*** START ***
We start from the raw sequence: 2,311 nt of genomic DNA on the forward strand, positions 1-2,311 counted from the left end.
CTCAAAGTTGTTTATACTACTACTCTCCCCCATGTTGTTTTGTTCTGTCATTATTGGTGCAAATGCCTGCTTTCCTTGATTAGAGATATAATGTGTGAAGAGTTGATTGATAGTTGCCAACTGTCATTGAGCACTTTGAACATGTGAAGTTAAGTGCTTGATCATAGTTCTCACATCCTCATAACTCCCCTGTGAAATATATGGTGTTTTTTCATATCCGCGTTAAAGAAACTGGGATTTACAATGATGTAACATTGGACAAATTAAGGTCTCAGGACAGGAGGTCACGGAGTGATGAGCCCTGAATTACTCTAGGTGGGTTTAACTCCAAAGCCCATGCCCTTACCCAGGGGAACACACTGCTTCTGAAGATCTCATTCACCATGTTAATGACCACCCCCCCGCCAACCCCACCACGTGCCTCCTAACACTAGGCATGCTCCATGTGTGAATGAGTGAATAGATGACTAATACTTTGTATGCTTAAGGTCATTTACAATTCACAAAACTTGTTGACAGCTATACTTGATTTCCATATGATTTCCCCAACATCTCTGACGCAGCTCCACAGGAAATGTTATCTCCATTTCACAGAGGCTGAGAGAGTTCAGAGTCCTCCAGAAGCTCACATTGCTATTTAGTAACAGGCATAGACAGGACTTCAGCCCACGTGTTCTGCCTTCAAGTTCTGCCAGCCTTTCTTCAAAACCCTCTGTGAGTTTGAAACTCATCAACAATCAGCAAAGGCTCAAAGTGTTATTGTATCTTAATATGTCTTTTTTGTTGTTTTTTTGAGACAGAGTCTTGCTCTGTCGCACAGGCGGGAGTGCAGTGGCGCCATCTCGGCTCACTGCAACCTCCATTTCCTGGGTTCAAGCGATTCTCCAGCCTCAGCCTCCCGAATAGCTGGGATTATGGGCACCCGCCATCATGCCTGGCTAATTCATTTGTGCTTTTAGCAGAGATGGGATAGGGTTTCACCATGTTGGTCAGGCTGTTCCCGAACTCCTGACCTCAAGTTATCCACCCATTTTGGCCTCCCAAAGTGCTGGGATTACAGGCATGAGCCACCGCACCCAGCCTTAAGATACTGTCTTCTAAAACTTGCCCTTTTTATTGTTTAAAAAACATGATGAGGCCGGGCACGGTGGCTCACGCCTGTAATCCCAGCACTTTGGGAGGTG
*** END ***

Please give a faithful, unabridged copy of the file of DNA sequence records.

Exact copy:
We start from the raw sequence: 2,311 nt of genomic DNA on the forward strand, positions 1-2,311 counted from the left end.
CTCAAAGTTGTTTATACTACTACTCTCCCCCATGTTGTTTTGTTCTGTCATTATTGGTGCAAATGCCTGCTTTCCTTGATTAGAGATATAATGTGTGAAGAGTTGATTGATAGTTGCCAACTGTCATTGAGCACTTTGAACATGTGAAGTTAAGTGCTTGATCATAGTTCTCACATCCTCATAACTCCCCTGTGAAATATATGGTGTTTTTTCATATCCGCGTTAAAGAAACTGGGATTTACAATGATGTAACATTGGACAAATTAAGGTCTCAGGACAGGAGGTCACGGAGTGATGAGCCCTGAATTACTCTAGGTGGGTTTAACTCCAAAGCCCATGCCCTTACCCAGGGGAACACACTGCTTCTGAAGATCTCATTCACCATGTTAATGACCACCCCCCCGCCAACCCCACCACGTGCCTCCTAACACTAGGCATGCTCCATGTGTGAATGAGTGAATAGATGACTAATACTTTGTATGCTTAAGGTCATTTACAATTCACAAAACTTGTTGACAGCTATACTTGATTTCCATATGATTTCCCCAACATCTCTGACGCAGCTCCACAGGAAATGTTATCTCCATTTCACAGAGGCTGAGAGAGTTCAGAGTCCTCCAGAAGCTCACATTGCTATTTAGTAACAGGCATAGACAGGACTTCAGCCCACGTGTTCTGCCTTCAAGTTCTGCCAGCCTTTCTTCAAAACCCTCTGTGAGTTTGAAACTCATCAACAATCAGCAAAGGCTCAAAGTGTTATTGTATCTTAATATGTCTTTTTTGTTGTTTTTTTGAGACAGAGTCTTGCTCTGTCGCACAGGCGGGAGTGCAGTGGCGCCATCTCGGCTCACTGCAACCTCCATTTCCTGGGTTCAAGCGATTCTCCAGCCTCAGCCTCCCGAATAGCTGGGATTATGGGCACCCGCCATCATGCCTGGCTAATTCATTTGTGCTTTTAGCAGAGATGGGATAGGGTTTCACCATGTTGGTCAGGCTGTTCCCGAACTCCTGACCTCAAGTTATCCACCCATTTTGGCCTCCCAAAGTGCTGGGATTACAGGCATGAGCCACCGCACCCAGCCTTAAGATACTGTCTTCTAAAACTTGCCCTTTTTATTGTTTAAAAAACATGATGAGGCCGGGCACGGTGGCTCACGCCTGTAATCCCAGCACTTTGGGAGGTG